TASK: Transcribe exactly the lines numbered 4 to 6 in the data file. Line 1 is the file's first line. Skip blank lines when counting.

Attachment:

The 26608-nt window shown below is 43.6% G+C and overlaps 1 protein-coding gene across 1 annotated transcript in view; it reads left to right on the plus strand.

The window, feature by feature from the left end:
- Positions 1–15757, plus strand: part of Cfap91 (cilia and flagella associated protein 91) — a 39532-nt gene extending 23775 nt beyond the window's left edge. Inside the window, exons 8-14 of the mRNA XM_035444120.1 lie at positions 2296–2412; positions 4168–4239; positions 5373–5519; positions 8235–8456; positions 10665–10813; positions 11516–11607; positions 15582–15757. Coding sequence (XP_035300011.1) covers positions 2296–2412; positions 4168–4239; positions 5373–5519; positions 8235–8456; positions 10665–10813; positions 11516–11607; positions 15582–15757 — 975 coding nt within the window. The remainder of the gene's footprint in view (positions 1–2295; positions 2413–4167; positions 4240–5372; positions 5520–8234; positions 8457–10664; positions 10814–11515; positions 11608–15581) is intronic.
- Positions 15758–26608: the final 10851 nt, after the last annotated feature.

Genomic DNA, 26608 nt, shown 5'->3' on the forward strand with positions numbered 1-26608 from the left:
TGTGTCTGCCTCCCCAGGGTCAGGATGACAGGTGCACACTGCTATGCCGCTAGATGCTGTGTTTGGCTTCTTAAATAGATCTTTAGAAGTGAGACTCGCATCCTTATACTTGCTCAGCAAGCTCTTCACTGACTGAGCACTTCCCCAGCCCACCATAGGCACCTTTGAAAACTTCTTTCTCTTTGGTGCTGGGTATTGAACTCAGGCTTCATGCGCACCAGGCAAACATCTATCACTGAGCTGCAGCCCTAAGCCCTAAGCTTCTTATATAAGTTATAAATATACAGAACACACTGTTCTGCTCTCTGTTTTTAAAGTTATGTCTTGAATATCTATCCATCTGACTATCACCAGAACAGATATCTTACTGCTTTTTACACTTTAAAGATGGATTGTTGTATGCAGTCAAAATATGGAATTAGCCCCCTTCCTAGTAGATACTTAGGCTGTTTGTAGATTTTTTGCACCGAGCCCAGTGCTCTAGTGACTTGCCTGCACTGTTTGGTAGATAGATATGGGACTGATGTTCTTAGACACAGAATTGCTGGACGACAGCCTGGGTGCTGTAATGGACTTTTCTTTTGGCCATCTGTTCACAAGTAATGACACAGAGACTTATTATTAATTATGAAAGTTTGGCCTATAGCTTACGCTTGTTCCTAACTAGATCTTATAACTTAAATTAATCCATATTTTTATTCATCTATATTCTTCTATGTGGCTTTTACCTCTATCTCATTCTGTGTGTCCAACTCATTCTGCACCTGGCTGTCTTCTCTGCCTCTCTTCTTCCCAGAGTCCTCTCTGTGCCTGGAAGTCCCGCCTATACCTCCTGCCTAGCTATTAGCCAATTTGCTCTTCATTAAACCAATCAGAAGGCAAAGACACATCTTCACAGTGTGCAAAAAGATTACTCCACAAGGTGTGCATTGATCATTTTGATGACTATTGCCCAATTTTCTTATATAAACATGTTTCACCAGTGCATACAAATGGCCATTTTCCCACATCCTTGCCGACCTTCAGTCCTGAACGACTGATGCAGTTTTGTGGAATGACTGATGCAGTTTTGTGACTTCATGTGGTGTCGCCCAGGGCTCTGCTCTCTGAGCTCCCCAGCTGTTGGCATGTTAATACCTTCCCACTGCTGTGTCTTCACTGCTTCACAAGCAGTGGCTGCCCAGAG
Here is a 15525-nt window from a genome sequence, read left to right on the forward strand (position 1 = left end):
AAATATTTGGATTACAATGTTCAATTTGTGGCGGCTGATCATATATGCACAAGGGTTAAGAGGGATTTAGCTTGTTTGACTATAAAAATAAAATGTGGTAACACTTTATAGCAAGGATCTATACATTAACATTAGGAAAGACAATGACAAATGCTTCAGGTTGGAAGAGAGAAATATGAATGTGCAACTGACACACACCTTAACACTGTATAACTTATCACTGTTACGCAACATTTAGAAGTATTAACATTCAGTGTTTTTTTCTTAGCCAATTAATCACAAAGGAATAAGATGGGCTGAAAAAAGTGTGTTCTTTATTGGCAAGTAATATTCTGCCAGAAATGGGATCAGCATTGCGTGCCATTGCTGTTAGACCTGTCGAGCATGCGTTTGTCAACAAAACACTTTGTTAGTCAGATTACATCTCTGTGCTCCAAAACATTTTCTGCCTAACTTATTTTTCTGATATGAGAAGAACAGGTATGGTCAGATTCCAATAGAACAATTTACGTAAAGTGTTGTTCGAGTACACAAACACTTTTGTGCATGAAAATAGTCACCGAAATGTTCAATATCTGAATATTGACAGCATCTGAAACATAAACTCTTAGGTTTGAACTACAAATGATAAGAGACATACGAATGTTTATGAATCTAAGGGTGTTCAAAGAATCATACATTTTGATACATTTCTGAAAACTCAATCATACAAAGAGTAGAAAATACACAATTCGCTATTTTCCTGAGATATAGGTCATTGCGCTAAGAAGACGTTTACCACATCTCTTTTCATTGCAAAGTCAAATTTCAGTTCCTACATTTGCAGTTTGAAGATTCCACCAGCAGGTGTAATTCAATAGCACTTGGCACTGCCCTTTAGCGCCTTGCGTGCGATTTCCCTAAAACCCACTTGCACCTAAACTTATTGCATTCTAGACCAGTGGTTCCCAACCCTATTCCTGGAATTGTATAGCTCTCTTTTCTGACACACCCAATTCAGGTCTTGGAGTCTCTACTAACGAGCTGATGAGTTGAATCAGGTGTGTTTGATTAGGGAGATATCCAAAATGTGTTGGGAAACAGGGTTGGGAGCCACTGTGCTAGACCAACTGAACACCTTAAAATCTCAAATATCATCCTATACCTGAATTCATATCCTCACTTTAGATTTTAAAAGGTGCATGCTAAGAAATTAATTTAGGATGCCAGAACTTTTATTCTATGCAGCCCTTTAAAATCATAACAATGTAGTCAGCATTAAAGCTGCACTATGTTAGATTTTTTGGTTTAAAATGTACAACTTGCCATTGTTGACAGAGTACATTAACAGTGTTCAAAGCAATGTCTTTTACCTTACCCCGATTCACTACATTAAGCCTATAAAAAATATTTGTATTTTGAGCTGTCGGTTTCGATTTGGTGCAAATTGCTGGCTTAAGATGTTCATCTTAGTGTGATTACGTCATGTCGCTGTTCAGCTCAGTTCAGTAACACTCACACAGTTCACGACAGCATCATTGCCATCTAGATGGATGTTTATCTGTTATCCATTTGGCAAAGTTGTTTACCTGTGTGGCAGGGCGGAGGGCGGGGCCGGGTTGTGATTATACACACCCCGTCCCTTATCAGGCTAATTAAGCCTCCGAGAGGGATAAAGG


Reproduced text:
- Positions 15758–26608: the final 10851 nt, after the last annotated feature.

Genomic DNA, 26608 nt, shown 5'->3' on the forward strand with positions numbered 1-26608 from the left:
TGTGTCTGCCTCCCCAGGGTCAGGATGACAGGTGCACACTGCTATGCCGCTAGATGCTGTGTTTGGCTTCTTAAATAGATCTTTAGAAGTGAGACTCGCATCCTTATACTTGCTCAGCAAGCTCTTCACTGACTGAGCACTTCCCCAGCCCACCATAGGCACCTTTGAAAACTTCTTTCTCTTTGGTGCTGGGTATTGAACTCAGGCTTCATGCGCACCAGGCAAACATCTATCACTGAGCTGCAGCCCTAAGCCCTAAGCTTCTTATATAAGTTATAAATATACAGAACACACTGTTCTGCTCTCTGTTTTTAAAGTTATGTCTTGAATATCTATCCATCTGACTATCACCAGAACAGATATCTTACTGCTTTTTACACTTTAAAGATGGATTGTTGTATGCAGTCAAAATATGGAATTAGCCCCCTTCCTAGTAGATACTTAGGCTGTTTGTAGATTTTTTGCACCGAGCCCAGTGCTCTAGTGACTTGCCTGCACTGTTTGGTAGATAGATATGGGACTGATGTTCTTAGACACAGAATTGCTGGACGACAGCCTGGGTGCTGTAATGGACTTTTCTTTTGGCCATCTGTTCACAAGTAATGACACAGAGACTTATTATTAATTATGAAAGTTTGGCCTATAGCTTACGCTTGTTCCTAACTAGATCTTATAACTTAAATTAATCCATATTTTTATTCATCTATATTCTTCTATGTGGCTTTTACCTCTATCTCATTCTGTGTGTCCAACTCATTCTGCACCTGGCTGTCTTCTCTGCCTCTCTTCTTCCCAGAGTCCTCTCTGTGCCTGGAAGTCCCGCCTATACCTCCTGCCTAGCTATTAGCCAATTTGCTCTTCATTAAACCAATCAGAAGGCAAAGACACATCTTCACAGTGTGCAAAAAGATTACTCCACAAGGTGTGCATTGATCATTTTGATGACTATTGCCCAATTTTCTTATATAAACATGTTTCACCAGTGCATACAAATGGCCATTTTCCCACATCCTTGCCGACCTTCAGTCCTGAACGACTGATGCAGTTTTGTGGAATGACTGATGCAGTTTTGTGACTTCATGTGGTGTCGCCCAGGGCTCTGCTCTCTGAGCTCCCCAGCTGTTGGCATGTTAATACCTTCCCACTGCTGTGTCTTCACTGCTTCACAAGCAGTGGCTGCCCAGAG